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Copy file from device system folder to PC (Windows)

Here’s a simple windows batch script that has the ability of copying a file from the device’s system folder to your desktop:

Just save the above text to a text file and rename the extension to .bat and execute.

Do not end the path to your PC with a back slash, it will not work.

Replace [system app name] with the remaining path to your system app and, replace [your username] with the remaining path to your desktop or, replace with some other path on your PC.

Tested on a rooted phone only.

That’s it!

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Change specific app internet speed

I developed an app for android with the purpose of controlling the daily internet quota assigned to the user and, for this to succeed, I was asked to slow down the internet speed of some apps like facebook, youtube, etc, while maintaining full speed to other apps critical for the device and business purposes. The main reason for this is that, if the user exceeds his daily quota of internet – about 1GB per day – the system should slow down internet speed for some apps while maintaining it for others. The purpose of slowing down some of the apps, is a way of telling the user to stop using them, at least until a new quota of 1GB is assigned to him – usually on demand or the next day.

All the searches related to traffic control lead me to two well known LINUX components: TC and IPTABLES. This is the “official” description of these components:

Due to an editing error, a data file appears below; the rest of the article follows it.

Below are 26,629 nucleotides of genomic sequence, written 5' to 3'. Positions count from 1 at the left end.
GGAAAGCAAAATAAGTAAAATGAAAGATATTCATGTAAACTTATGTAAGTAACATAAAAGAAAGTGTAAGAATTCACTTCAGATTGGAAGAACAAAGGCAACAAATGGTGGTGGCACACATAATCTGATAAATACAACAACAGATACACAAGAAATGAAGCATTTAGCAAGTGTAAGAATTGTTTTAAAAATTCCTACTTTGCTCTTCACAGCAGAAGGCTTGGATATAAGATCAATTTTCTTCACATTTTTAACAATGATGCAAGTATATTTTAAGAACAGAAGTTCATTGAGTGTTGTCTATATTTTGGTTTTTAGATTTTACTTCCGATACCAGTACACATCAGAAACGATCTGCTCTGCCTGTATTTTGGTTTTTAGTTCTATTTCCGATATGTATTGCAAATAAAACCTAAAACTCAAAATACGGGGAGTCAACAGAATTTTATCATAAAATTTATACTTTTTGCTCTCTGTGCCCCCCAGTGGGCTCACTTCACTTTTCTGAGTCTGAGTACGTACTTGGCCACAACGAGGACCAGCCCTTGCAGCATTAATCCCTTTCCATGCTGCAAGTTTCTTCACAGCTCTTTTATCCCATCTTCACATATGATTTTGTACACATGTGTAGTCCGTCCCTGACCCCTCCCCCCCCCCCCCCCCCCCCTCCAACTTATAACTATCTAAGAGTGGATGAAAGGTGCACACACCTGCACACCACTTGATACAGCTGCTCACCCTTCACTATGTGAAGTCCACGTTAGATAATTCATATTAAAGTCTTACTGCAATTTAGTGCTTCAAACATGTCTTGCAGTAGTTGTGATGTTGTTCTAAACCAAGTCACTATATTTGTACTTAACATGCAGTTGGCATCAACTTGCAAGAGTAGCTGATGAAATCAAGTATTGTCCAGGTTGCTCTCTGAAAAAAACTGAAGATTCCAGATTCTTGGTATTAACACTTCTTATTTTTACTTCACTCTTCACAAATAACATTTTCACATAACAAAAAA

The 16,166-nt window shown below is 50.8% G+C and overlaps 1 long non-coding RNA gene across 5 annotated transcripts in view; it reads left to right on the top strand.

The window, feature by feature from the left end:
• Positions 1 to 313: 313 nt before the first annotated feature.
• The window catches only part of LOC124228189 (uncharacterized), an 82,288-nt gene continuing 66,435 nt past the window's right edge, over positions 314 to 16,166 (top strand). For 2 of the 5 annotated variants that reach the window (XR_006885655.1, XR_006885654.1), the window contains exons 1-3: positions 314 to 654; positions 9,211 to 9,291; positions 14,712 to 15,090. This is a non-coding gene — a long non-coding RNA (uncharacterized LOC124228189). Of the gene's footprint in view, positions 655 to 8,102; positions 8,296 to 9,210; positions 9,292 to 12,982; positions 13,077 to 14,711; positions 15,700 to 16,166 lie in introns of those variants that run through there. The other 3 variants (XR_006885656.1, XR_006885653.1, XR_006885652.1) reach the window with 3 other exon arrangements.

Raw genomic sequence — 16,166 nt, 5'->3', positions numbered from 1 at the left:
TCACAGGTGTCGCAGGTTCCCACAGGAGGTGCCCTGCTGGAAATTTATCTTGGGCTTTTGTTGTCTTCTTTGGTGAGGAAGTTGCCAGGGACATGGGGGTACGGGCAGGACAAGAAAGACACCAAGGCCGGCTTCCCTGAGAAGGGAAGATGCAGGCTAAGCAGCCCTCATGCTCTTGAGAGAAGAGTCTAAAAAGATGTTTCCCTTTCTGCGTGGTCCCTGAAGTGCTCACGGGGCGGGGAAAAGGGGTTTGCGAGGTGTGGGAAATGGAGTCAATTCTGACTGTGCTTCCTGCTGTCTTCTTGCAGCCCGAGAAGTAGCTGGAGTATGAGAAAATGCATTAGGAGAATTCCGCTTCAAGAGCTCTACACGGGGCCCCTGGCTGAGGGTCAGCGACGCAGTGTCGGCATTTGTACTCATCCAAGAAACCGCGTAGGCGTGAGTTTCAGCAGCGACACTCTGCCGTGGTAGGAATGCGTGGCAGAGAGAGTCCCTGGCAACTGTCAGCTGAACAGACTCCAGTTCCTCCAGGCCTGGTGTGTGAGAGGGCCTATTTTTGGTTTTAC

TC: Traffic control is the name given to the sets of queuing systems and mechanisms by which packets are received and transmitted on a router. This includes deciding which (and whether) packets to accept at what rate on the input of an interface and determining which packets to transmit in what order at what rate on the output of an interface.

IPTABLES: used to set up, maintain, and inspect the tables of IPv4 packet filter rules in the Linux kernel. Several different tables may be defined. Each table contains a number of built-in chains and may also contain user-defined chains. Each chain is a list of rules which can match a set of packets. Each rule specifies what to do with a packet that matches. This is called a `target’, which may be a jump to a user-defined chain in the same table.

In other words, with TC I can create a set of rules that define the “speed” at which bytes (packets) are received on the device and, with iptables I can define which users/processes use the rules defined with TC. This is a rough explanation of my needs and obviously, you can do much more with these components. We’re not event scratching the surface here!

I decided to do a test using the device’s wifi connection and so, this is the TC script I created:

The above script, basically creates a 20kbit limit on the wlan0 interface and, two classes that I will use with iptables. This 20kbit limit will be similar to a GSM data connection speed: slow and annoying.

Next, I had to get the name of the users associated with the running processes and, do a test with YouTube (one of the apps being blocked) so, to get all the details about YouTube’s process was very easy, just ran this adb shell command:

Which returned the following details:


The string with the value u0_a99 is the user android associated with YouTube’s process. Fortunately, android creates a user for each process or you might say, for each running app.

Creating the iptables script was fairly easy:

The above commands are very easy to explain. It appends this rule to the OUTPUT chain, the -o wlan0 defines the output wifi interface, the -m owner defines the module being used and it’s options and, the final -j section specifies the target TC class being used 1:10.

I also used ip6tables here because after doing a netstat on the device, all active connections are ip6, here’e the output:


After doing this proof of concept, it was easy to develop a java solution to apply these shell scripts to the running apps.

If you want to know more about iptables, here’s the man page:

Traffic control:

So…that’s it!